The decisive task for the Labour movement, Party members and trade unions, is to resist this.

Virus to Johnson. “Feeling lucky…punk?”

The UK economy has been hit worse by the Coronaviris crisis than any other in the developed world. (1) The OECD projects an 11.5% drop in economic activity.

Under the impact of this economic pressure, the government is compounding its problems by trying to unlock the economy before the virus is contained and without adequate systems for containing it; which sets us up for chaos.

The measures announced by the Chancellor on July 8th are hopelessly tactical, lack any strategic vision capable of mobilising people behind it; and amount to little more than a set of minor bungs to Conservative supporting sectors – the stamp duty holiday primarily benefiting private landlords, the £1000 retention bonus just a top up for firms that are secure enough to retain their workers until January.

The decisive question for any economic recovery is investment. If the government and/or companies invest, the economy is stimulated, work is done, goods are made and services provided, income is generated, tax revenue comes in, workers are hired and so on, in a virtuous cycle.

The problem we have is that we have a government which believes that the purpose of economic activity is not “the greatest happiness of the greatest number”, nor the most efficient use of available resources to enrich the lives of the people, or address deep rooted threats to our civilisation like poverty or ignorance, let alone the degradation of the environment we live in and the breakdown of the climactic conditions we need to survive. They believe that the purpose of the economy, and society come to that, is to produce profits. All else flows from that.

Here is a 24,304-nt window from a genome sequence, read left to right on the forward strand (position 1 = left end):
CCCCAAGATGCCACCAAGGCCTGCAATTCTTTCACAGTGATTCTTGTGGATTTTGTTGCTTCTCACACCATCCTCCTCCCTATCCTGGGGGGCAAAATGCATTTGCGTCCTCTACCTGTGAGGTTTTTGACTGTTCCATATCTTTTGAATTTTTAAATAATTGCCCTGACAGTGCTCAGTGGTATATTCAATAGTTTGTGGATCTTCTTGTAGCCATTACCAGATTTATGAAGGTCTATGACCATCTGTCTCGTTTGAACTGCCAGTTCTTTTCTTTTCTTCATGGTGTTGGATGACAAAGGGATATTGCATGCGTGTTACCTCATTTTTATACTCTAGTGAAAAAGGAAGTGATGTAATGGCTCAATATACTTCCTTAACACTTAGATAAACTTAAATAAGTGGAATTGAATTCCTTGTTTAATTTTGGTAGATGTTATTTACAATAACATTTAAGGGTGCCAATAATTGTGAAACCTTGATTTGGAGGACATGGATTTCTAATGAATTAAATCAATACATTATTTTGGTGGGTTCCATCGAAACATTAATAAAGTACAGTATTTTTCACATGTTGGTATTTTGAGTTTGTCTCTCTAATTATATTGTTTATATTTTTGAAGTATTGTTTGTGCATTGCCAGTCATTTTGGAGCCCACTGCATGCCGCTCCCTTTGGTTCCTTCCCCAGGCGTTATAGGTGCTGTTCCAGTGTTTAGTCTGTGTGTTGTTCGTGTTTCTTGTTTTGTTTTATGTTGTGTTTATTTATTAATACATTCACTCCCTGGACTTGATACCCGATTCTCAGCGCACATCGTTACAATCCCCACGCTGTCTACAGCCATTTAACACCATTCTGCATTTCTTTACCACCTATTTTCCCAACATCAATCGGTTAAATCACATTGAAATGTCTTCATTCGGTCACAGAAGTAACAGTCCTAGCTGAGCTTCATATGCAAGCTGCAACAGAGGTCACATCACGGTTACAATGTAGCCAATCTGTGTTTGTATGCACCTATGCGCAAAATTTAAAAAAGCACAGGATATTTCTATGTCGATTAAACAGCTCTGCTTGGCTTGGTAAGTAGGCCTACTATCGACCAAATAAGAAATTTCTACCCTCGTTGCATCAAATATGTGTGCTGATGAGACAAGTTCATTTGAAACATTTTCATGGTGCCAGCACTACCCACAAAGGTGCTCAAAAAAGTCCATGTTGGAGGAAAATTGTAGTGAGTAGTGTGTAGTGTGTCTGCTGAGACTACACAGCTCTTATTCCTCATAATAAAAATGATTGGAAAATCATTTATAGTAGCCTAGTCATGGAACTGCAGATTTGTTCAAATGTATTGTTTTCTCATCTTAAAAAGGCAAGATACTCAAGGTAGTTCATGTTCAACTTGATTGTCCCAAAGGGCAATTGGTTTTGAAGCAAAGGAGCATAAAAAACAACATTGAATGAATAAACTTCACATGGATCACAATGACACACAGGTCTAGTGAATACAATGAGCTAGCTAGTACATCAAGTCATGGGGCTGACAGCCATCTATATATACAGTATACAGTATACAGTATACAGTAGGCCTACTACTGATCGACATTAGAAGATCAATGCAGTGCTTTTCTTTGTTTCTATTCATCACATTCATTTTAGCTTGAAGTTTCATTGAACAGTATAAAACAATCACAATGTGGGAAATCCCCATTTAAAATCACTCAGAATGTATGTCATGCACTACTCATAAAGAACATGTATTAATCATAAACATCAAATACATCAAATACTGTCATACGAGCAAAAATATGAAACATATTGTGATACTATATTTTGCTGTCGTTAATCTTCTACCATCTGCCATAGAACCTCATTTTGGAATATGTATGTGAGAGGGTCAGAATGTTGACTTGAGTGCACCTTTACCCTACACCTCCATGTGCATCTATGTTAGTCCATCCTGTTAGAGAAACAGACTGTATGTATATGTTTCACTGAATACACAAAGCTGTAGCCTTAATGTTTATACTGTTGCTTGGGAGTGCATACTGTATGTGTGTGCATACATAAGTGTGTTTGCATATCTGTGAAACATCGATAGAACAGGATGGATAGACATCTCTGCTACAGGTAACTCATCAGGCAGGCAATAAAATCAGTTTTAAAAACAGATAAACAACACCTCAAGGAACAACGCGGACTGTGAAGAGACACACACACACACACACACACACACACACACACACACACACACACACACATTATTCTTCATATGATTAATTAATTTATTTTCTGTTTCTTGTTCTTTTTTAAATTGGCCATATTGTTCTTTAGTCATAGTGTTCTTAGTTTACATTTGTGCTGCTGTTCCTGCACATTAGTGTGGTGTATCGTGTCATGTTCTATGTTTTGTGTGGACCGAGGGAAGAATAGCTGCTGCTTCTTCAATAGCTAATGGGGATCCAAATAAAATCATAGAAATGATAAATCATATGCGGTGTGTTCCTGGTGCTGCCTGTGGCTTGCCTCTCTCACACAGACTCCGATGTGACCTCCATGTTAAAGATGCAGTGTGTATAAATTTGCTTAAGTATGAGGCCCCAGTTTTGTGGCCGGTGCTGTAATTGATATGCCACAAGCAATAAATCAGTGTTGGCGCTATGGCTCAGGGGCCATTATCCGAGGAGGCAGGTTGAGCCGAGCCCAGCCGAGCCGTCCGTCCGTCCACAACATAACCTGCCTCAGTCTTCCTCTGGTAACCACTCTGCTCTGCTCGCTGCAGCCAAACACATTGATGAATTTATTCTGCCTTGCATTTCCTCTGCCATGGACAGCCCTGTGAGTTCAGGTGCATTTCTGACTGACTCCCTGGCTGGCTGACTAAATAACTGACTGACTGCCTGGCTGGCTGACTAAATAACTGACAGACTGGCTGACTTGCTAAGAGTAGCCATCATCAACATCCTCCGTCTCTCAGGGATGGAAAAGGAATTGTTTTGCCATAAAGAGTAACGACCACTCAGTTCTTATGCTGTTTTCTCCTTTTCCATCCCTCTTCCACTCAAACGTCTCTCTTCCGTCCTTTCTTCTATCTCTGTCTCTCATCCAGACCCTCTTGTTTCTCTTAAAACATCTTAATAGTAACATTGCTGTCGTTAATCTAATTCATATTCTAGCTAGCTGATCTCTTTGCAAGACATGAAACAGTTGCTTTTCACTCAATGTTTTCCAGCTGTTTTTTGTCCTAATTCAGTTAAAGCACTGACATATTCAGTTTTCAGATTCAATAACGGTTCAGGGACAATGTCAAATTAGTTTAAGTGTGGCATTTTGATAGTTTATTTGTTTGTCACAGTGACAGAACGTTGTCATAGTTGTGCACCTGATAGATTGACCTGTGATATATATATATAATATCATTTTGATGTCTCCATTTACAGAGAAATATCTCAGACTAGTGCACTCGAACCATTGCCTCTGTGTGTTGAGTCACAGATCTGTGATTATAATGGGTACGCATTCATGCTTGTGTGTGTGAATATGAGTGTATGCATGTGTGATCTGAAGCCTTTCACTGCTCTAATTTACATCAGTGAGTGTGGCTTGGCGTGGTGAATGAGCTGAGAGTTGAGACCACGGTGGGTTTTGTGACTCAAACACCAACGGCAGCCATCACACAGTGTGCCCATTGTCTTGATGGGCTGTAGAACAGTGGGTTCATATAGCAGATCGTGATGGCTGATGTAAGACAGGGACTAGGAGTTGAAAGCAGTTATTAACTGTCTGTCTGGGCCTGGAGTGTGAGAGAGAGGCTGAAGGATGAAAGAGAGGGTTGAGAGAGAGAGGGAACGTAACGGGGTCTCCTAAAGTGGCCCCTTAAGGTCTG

That’s why they are not committed to state led investment to put as many solar panels as possible on as many roofs as we can find and wind farms in all the potential places, to retrofit our housing and public building stock to reduce energy demand and bills, to strategically invest in urban mini forests and rewild swathes of the countryside, to electrify our remaining railways – to mention just four initiatives that could generate jobs while cutting carbon emissions as drastically as we need to. Instead, they are giving tiny nudges to the private sector in the hope that they will invest – in anything, they are not fussed about what – instead.

The problem with that is that they won’t. The private sector is risk averse and will only invest if it thinks a profit can be turned on the investment. If the experience of ten years of austerity – in which this approach was tried to death – isn’t enough to convince, a recent survey of company finance directors by Deloitte should be enough to administer the coup de grace. Sixty five percent of the companies surveyed said that they will be cutting investment in the next three years.

The Private Sector is not going to invest.

That is because eighty percent of them expect their revenues to decrease in the next year.

80% also believe that their business faces uncertainty – could close – in the next year too.

This is underlined by the latest projection from the Office for Budget Responsibility. And what a reassuringly anal retentive title that is; conjuring images of mean spirited accountants in their counting house, counting out their money, and taking care of the pennies so the pounds can take care of themselves. They project that – left to itself – the economy will not recover until the end of 2022 and unemployment will rise rapidly to 10% in the meantime. One in ten workers having to claim and scrape by on Universal Benefit.

For the government’s approach, there is an even more serious problem. Investment from the private sector is contingent on profitability, and most of the companies in the survey are cutting dividends to share holders and cutting down on share buybacks, which inflate the salaries of top executives. No profits, no “animal spirits”, no investment. Boris Johnson can wave all the Union Jacks he likes; his patriotic verbal bluster does not affect the hard nosed financial calculations currently being made, except, perhaps negatively as the gap between his “global Britain” rhetoric and the reality of what we are heading for at the end of the year is clearly understood in business circles.